Top 10 Signs of Aging

These happen as we age, but some of us see them at a younger age than others.

Which are happening to you?


Question 1 of 1

Which of these are happening to you?


(Select all that apply)

1) Decrease in muscle mass?  If you are less active than you used to be, you’re probably experiencing a loss of muscle mass. This does not happen because you are getting older. It happens due to lack of activity. Remember the expression... "If you don't use it, you lose it!


2) Decease in strength? Less muscle mass will lead you to experience a decrease in your strength. I lost most of my strength in few short months just prior to having open heart surgery. The loss was solely due to a lack of activity.


3) Slowing of metabolic rate? Less muscle, as the majority of middle aged and older people have, leads to a decrease in your need for oxygen and calories. Muscle tissue is active tissue and needs nutrients.


4) Increase in body fat percentage? If we lose muscle tissue, our body fat as a percentage of our body mass increases. In addition, most of us don’t change our eating habits easily so less activity means less energy use. But if we still eat the same way, we're adding more fat or storage cells.


5) Decrease in aerobic capacity? Aerobic capacity is the ability to rapidly breathe amounts of air into the lungs for aeration of the blood. To deliver large volumes of blood by the pumping of the heart. To transport oxygen throughout your body by a strong vascular system. For example, you may find it getting harder going up the same flight of stairs, getting up from a chair or up off the floor!


6) Blood sugar intolerance? As we age, we may gradually lose the ability to efficiently use the sugar in our blood.  As a result, our blood sugar rises and may increase our chance of developing Type 2 Diabetes.


7) Increasing cholesterol? Cholesterol  is not a required substance in our diet because  our body is able to produce what it needs.  Cholesterol is a fatty substance that’s essential in the construction of cell membranes.  Sometimes it can collect and form deposits in tissues.  When this happens in your blood vessels, it is called ‘atherosclerosis'.  This condition contributes to the development of heart disease.  Cholesterol in our diet comes from animal food sources, there is no cholesterol in plant food.  High cholesterol is largely caused by bad dietary habits like eating too much fat and salt.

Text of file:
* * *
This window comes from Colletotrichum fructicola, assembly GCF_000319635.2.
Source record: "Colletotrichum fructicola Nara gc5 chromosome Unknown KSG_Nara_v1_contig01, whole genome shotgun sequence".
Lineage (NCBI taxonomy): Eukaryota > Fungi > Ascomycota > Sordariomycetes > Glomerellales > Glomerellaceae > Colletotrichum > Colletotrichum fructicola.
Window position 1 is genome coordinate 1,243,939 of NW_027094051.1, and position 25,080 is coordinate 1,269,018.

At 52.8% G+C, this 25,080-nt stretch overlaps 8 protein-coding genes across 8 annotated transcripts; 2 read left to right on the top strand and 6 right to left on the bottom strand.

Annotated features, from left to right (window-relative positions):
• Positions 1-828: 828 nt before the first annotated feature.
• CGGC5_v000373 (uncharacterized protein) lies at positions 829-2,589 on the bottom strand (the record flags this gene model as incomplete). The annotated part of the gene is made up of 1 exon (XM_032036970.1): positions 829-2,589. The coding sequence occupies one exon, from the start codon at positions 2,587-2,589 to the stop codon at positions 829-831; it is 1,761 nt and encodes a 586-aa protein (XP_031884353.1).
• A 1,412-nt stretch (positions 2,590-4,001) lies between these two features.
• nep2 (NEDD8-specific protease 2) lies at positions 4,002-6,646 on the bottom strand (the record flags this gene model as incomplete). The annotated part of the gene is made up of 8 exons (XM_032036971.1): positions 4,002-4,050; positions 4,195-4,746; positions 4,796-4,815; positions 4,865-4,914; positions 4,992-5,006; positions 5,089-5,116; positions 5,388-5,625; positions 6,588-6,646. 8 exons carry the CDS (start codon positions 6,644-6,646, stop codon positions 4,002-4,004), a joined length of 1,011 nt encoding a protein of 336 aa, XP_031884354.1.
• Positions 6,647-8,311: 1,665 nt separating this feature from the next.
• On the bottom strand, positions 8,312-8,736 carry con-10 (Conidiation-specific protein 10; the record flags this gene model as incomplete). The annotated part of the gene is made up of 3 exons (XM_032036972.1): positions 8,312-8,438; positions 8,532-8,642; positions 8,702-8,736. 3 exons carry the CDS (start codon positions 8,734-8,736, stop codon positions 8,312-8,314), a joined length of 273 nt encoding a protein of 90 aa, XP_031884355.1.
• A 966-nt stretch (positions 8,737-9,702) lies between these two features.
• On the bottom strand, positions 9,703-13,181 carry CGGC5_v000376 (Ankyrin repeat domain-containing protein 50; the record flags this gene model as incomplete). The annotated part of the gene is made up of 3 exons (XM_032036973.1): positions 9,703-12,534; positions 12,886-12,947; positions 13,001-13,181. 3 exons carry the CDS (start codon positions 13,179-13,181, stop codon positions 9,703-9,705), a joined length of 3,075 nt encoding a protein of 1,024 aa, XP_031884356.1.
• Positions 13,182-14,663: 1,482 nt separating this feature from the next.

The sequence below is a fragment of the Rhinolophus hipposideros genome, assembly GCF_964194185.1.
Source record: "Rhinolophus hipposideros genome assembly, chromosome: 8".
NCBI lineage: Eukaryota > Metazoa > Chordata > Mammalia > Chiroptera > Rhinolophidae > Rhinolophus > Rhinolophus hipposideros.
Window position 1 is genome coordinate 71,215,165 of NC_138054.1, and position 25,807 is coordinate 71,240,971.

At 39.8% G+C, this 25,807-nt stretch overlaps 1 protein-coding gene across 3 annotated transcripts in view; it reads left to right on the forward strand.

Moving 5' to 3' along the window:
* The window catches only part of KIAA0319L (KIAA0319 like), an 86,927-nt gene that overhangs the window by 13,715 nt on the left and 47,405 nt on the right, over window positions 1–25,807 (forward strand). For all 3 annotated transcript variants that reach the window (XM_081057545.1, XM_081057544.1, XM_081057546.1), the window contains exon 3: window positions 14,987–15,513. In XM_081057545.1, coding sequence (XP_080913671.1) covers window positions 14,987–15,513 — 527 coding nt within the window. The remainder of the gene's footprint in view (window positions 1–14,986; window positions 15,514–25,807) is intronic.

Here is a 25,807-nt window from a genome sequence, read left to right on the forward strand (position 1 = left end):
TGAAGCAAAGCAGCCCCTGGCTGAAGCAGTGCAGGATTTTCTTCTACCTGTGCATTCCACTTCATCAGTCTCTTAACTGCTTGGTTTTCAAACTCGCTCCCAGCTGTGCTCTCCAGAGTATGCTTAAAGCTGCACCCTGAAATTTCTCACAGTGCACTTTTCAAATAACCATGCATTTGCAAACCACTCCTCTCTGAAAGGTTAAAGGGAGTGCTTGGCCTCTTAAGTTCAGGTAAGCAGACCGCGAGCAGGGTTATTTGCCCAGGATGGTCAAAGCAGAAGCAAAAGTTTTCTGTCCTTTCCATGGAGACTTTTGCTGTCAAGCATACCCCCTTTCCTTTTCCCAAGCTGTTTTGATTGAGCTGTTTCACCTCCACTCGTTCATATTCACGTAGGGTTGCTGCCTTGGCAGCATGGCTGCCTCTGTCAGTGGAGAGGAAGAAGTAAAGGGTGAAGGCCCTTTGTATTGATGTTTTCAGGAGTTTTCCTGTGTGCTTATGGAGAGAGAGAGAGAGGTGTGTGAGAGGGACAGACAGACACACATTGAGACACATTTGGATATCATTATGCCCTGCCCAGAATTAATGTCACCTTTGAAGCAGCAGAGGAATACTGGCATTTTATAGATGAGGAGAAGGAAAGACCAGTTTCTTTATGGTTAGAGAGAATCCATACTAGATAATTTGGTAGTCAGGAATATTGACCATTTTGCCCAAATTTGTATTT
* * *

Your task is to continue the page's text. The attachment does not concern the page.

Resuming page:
8) Increased blood pressure? While this may be partially hereditary, contributing factors are obesity, eating too much fat and salt, drinking too much alcohol and too little exercise. Blood pressure is measured in two parts. The first, systolic, is the pressure the blood exerts on the walls of the arteries when the heart contracts. Secondly, diastolic, is between beats when the heart is taking a rest. If the diastolic is raised your arteries never get a rest. They are constantly stressed, and over time the walls may thicken and stiffen.


9) Increased bone density? Aging produces a decline in the mineral content of bones that leaves a weaker, less dense more brittle skeleton.  When this reaches the point where there is a large increase in the risk of fracture, it’s called osteoporosis.  By the time this occurs some people are old, feeble and frail. As the signs of aging become more prevalent, older people are apt to suffer from falls because of poor balance and weak muscles. Then serious injuries may be the result. Because they have poor muscles, poor balance  and  brittle bones, any fall can then be devastating!


10) Decreasing ability to control internal temperature?  Our bodies have an excellent  temperature control system.  If it is too hot, the main cooling mechanism is to sweat. The evaporation of the sweat cools the body. If it is too cold, the body shivers which generates heat. Both help maintain the 37.5 C or 98.6 F required. To do this properly you need the correct amount of water and blood flow. An imbalance here shows up as the gradual loss of effectiveness of this system.  It seems that as we age our sensations of thirst decline, so we don’t drink enough water. The lack of exercise leads to a lower heart rate and a smaller heart stroke volume (we don’t pump enough blood). This means less blood flow to the skin. I have read that it takes a higher internal temperature to make an older person sweat. The combination means your body may not be able to efficiently maintain a healthy, comfortable temperature.

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